The GOP And Its Media Midterm Assist

Two recent snapshots nicely capture the commentary class and their bulwark on behalf of Republicans this campaign season.

Lamenting the “pitiful” state of the 2014 election season, New York Times columnist Frank Bruni this week denounced what he saw as the vacuous condition of political debate. Claiming America's raging problems were akin to a burning house, Bruni claimed “None of the candidates have spoken with the necessary urgency or requisite sweep.”

Oh, what the columnist wouldn't have given to hear some “real substance” on the campaign trail. The beseeching seemed odd  because Bruni later announced the “defining moment” of the election season came when Kentucky Democratic senatorial candidate Alison Lundergan Grimes declined to answer a question, during a newspaper editorial interview, about whether she had voted previously for Barack Obama, who is very unpopular in the Bluegrass State. The question had nothing to do with the burning issues facing America, as Bruni described them. Instead, it was an exercise in optics: How would a red-state Democrat deal with a sticky question about her White House allegiance?

Nonetheless, joining an army of pundits who expressed horror at Grimes' clumsy response, Bruni announced the Democrat had “tossed character, honesty and any kind of mature conversation with voters to the side.” Left unmentioned by Bruni? Grimes' Republican opponent simply refused to answer any public policy questions posed by the same newspaper editorial board that hosted Grimes; the same board that heard the Democrat answer queries for an hour about the  environment, gay marriage, campaign finance reform, the government sequester, abortion rights, and coal mining.

So much for the absence of campaign substance.

Still, Bruni's column illustrated a certain Beltway media symmetry this year: Pundits lament a lack of campaign seriousness, and then treat a trivial gotcha question as being deeply serious. Count that as a win for Republicans.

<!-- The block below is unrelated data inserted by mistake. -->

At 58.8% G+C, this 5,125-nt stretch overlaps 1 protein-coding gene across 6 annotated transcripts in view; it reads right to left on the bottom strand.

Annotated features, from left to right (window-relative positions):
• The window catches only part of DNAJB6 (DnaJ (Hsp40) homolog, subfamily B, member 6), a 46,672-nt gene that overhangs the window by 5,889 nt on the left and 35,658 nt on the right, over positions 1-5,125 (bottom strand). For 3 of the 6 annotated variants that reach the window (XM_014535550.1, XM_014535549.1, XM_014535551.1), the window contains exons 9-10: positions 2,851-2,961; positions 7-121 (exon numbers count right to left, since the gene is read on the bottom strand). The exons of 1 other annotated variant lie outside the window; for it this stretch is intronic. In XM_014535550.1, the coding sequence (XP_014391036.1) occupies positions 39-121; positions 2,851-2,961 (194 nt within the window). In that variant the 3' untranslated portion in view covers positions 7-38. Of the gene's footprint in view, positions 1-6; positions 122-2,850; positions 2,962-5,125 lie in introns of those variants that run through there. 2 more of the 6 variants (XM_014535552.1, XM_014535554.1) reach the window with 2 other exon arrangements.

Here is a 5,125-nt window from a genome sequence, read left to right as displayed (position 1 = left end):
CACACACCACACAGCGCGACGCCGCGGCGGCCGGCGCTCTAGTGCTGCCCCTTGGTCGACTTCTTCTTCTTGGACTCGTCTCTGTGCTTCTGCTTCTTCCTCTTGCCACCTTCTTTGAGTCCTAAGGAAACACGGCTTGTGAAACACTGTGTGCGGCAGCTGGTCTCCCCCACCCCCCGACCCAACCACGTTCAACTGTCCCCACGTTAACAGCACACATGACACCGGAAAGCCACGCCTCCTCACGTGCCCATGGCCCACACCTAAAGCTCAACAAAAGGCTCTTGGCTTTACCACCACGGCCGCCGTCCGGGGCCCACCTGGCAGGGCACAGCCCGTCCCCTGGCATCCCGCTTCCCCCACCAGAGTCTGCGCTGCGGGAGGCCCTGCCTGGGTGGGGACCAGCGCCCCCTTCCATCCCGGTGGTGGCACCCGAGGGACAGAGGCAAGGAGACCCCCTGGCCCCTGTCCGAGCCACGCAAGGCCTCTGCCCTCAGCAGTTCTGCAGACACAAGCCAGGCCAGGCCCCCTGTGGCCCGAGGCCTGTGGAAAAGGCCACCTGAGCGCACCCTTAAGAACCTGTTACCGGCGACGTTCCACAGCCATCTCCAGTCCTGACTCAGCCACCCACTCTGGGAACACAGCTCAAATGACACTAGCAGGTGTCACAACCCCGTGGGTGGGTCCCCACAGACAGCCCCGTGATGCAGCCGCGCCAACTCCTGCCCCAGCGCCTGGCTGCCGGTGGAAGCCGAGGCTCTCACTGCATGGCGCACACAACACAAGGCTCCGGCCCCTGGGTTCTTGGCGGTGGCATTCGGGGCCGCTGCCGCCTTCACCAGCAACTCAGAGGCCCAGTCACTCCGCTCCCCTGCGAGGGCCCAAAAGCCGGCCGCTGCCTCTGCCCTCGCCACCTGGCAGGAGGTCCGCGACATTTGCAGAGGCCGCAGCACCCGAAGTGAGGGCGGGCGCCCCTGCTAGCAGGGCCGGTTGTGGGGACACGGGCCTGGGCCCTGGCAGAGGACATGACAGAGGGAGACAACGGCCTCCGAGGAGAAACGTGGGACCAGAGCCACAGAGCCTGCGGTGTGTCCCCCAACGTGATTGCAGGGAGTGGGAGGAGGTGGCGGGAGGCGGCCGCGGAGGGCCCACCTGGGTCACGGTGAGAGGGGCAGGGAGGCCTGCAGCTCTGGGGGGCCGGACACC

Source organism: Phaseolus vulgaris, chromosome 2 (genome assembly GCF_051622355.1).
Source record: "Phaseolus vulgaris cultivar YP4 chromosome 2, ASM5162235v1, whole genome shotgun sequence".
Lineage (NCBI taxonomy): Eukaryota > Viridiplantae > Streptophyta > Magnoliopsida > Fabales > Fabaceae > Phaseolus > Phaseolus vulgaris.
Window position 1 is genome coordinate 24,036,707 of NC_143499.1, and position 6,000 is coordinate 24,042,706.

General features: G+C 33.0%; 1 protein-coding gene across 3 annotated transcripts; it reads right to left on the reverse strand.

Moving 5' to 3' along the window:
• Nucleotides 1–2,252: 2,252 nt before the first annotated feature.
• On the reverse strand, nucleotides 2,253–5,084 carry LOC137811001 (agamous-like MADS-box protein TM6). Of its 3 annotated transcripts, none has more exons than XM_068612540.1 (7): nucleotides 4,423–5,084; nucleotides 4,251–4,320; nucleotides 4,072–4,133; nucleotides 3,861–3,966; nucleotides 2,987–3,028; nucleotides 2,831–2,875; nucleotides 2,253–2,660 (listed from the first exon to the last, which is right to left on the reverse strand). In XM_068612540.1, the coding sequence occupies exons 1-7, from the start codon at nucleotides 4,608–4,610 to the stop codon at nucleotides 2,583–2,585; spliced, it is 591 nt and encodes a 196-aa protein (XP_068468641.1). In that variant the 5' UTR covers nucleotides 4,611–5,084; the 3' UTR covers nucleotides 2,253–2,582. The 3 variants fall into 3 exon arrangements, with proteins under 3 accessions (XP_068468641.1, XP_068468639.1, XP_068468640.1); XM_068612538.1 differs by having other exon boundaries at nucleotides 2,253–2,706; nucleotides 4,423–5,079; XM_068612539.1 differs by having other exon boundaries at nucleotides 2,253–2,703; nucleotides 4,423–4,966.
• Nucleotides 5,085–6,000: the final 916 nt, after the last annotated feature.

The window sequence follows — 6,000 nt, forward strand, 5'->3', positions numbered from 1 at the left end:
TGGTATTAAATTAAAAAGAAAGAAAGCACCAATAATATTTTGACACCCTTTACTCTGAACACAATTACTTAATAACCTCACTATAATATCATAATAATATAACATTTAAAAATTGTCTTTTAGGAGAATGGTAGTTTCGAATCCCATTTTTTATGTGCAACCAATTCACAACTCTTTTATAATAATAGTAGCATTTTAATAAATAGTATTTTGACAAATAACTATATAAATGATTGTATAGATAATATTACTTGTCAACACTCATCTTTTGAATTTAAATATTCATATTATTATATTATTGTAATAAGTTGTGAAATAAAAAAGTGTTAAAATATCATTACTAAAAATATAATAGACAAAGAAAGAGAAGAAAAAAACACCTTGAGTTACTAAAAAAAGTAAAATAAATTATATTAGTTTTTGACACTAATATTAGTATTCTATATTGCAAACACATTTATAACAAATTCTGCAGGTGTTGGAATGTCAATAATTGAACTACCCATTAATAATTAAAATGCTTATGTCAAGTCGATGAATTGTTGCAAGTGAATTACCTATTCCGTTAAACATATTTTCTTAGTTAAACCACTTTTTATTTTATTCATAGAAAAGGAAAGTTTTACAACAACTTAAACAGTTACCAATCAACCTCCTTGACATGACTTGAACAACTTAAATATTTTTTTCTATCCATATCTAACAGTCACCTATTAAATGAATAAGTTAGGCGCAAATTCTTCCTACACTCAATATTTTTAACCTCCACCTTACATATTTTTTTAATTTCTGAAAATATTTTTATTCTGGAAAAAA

Meanwhile on CNN, during her interview with Vice President Joe Biden that aired Monday, and while discussing the midterm elections, Gloria Borger insisted Americans are  “frustrated” and “fearful” and “angry” about key events, including the administration's handling of the Ebola virus' scare. Borger's point has been a favorite among Beltway pundits in recent weeks as they parrot Republicans: Ebola's just the latest Big Government failure. 

But it's not true. 

In fact, CNN's own polling clearly refutes Borger's insistence that Americans are “frustrated” and “angry” about the government's response to Ebola: “More than 7 in 10 Americans say the federal government can stop an Ebola epidemic, and 54% believe the federal government is doing a 'good job' in addressing the disease.” [Emphasis added.]

So instead of interviewing Biden on the eve of the midterms and asking if the government's reasoned and successful response to Ebola might actually help Democrats politically on the issue of competence, Borger echoed bogus Republican spin about how it damaged public trust. She simply echoed what CNN's Wolf Blitzer declared on October 20: “Ebola has certainly eroded the confidence in the way the Obama administration and medical professionals have handled it.”